Biden is not speaking to the members of the mob. Like cheese dip that’s been left out in the sun too long, they’re probably spoiled. They won’t ever come back to reality, where sometimes politicians win elections and sometimes they lose elections.
But Biden is speaking to Republicans—Republican leaders, specifically. More than 150 congressional Republicans embraced Trump’s call to challenge the (not close) election, hoping to demonstrate their loyalty to him, or get a leg up for the 2024 GOP presidential primaries. Many, perhaps most, of those members knew that the election wasn’t actually stolen. But those who aren’t in the know didn’t realize it was all a show. “The voters, the courts, and the states have all spoken,” Mitch McConnell, the majority leader for a few more days, said on the Senate floor in admonishment of what his colleagues were about to do. “If we overrule them, it would damage our republic forever.”
In the past year, Biden has seen these same Republicans play dumb about Trump’s efforts to barter the integrity of American foreign policy and military aid in exchange for helpful dirt on Biden and his son. He’s seen most say nothing about the Trump campaign’s dragging his son’s addiction into the presidential race. He often said while campaigning that the American people know who Trump is. He knows who Trump’s water carriers are, and he won’t forget. He’ll try to get them to work on common-ground legislation, but now that the two Senate victories in Georgia will give Democrats full control of Congress, he won’t necessarily need to. He will try, but those who have spoken with Biden say he does know that when McConnell and his colleagues call for bipartisanship, they’re often bluffing.
They’re mostly a lost cause too, he knows. Biden is still trying, desperately, to talk to the people outside the Washington bubble. Trump made fun of him in the debates for looking right into the camera and talking to the people at home, calling that a politician’s trick. But Biden is hoping he can reach people like the Georgians who abandoned Trump since voting for him on November 3, or those who maybe looked away from the cable coverage today to see the Trump-Pence lawn signs they still had up, and began to think about taking them down.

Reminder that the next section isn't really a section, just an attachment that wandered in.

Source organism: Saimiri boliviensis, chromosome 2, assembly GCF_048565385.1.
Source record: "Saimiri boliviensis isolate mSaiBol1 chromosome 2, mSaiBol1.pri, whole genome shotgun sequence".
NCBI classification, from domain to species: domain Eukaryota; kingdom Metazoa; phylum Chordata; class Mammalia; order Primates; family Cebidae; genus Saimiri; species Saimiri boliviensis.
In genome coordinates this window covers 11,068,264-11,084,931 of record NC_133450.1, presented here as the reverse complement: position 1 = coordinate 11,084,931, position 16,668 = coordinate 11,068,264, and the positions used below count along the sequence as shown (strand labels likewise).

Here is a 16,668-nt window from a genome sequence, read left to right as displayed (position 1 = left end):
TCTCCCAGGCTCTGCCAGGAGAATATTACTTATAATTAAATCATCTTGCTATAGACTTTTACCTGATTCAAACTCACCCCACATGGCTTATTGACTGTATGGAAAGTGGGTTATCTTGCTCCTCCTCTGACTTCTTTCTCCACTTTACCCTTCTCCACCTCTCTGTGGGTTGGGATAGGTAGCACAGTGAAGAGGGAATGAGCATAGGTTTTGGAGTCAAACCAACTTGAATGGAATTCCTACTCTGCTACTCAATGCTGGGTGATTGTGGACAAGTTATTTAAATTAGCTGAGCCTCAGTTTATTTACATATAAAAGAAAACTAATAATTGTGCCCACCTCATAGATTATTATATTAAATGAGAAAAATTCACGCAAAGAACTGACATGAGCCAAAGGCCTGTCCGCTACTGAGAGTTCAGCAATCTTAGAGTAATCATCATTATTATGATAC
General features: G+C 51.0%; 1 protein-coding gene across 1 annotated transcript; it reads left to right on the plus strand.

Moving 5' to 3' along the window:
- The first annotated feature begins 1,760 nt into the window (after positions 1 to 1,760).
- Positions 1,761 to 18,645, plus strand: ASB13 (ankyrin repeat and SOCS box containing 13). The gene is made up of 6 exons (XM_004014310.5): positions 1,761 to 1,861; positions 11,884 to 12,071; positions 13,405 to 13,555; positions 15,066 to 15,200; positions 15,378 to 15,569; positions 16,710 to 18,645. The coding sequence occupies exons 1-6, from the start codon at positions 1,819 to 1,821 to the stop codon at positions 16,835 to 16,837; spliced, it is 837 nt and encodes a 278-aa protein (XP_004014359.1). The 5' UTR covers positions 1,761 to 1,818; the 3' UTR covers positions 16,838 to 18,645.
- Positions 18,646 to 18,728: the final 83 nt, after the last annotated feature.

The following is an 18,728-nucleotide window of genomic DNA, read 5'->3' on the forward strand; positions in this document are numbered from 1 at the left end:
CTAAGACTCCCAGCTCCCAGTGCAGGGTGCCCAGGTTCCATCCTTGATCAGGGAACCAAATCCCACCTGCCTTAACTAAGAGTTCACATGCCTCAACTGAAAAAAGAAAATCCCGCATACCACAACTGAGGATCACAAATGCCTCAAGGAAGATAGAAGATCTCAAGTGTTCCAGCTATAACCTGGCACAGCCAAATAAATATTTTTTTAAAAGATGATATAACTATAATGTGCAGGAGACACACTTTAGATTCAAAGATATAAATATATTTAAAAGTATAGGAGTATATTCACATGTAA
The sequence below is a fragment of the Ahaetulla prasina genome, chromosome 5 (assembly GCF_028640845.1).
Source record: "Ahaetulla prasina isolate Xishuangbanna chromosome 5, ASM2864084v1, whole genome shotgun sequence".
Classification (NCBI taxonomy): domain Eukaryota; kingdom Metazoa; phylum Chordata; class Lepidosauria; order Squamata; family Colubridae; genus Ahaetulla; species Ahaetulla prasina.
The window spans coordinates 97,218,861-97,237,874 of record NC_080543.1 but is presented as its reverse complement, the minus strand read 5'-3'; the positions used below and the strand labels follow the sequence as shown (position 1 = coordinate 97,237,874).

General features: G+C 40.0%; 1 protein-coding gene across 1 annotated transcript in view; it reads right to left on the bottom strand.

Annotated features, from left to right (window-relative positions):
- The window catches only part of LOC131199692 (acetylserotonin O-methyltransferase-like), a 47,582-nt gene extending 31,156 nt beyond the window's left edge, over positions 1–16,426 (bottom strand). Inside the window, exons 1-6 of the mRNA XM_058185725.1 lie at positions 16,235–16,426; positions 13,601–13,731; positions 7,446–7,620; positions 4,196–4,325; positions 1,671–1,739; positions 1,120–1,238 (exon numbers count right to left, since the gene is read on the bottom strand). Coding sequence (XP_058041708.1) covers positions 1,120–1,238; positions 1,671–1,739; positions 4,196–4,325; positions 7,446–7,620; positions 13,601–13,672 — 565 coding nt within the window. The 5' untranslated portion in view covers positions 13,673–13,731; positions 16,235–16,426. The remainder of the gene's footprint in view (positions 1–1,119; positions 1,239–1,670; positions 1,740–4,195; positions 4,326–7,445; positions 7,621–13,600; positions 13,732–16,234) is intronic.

Trump is interested only in talking to those who already like him, and places value on people in direct proportion to how much they can do for him. Biden is never going to spend his days yelling at the TV about MSNBC coverage. He likes being told that he’s wonderful (most people do), but he builds his own faith in himself on the idea that he can win over those who do not agree with him.
Three days before the election, at a campaign stop outside Miami, I asked Harris whether she was worried about Trump trying to seize power if he lost. “I really do believe that the American people have a line that they will be unwilling to cross—and that line is, whoever they vote for, that there will be a respect for the election and the outcome, and they want a peaceful transfer of power, and they will stand for our democracy, whoever they vote for.” On Monday evening in Washington, I asked her if she would call what Republicans in Congress had planned—raising objections to the Electoral College results, as they were starting to do when the mob poured in—a coup. She was more succinct. “Let me just tell you something: We’re going to be inaugurated. Period.”
Biden will be hoping his vice president is correct: that there is a line the American people won’t cross, and that he and Harris will be inaugurated. Right now, though, they’re only sure of the second part.
“I am not concerned about my safety, security, or the inauguration. I’m not concerned,” Biden said today, stepping back toward reporters to add something to his prepared statement. “The American people are going to stand up, and stand up now. Enough is enough is enough.”
Insurrection Day, 12:40 p.m.: A group of about 80 lumpen Trumpists were gathered outside the Commerce Department, near the White House. They organized themselves in a large circle, and stared at a boombox rigged to a megaphone. Their leader and, for some, savior—a number of them would profess to me their belief that the 45th president is an agent of God and his son, Jesus Christ—was rehearsing his pitiful list of grievances, and also fomenting a rebellion against, among others, the klatch of treacherous Republicans who had aligned themselves with the Constitution and against him.
“A year from now we’re gonna start working on Congress,” Trump said through the boombox. “We gotta get rid of the weak congresspeople, the ones that aren’t any good, the Liz Cheneys of the world. We gotta get rid of them.”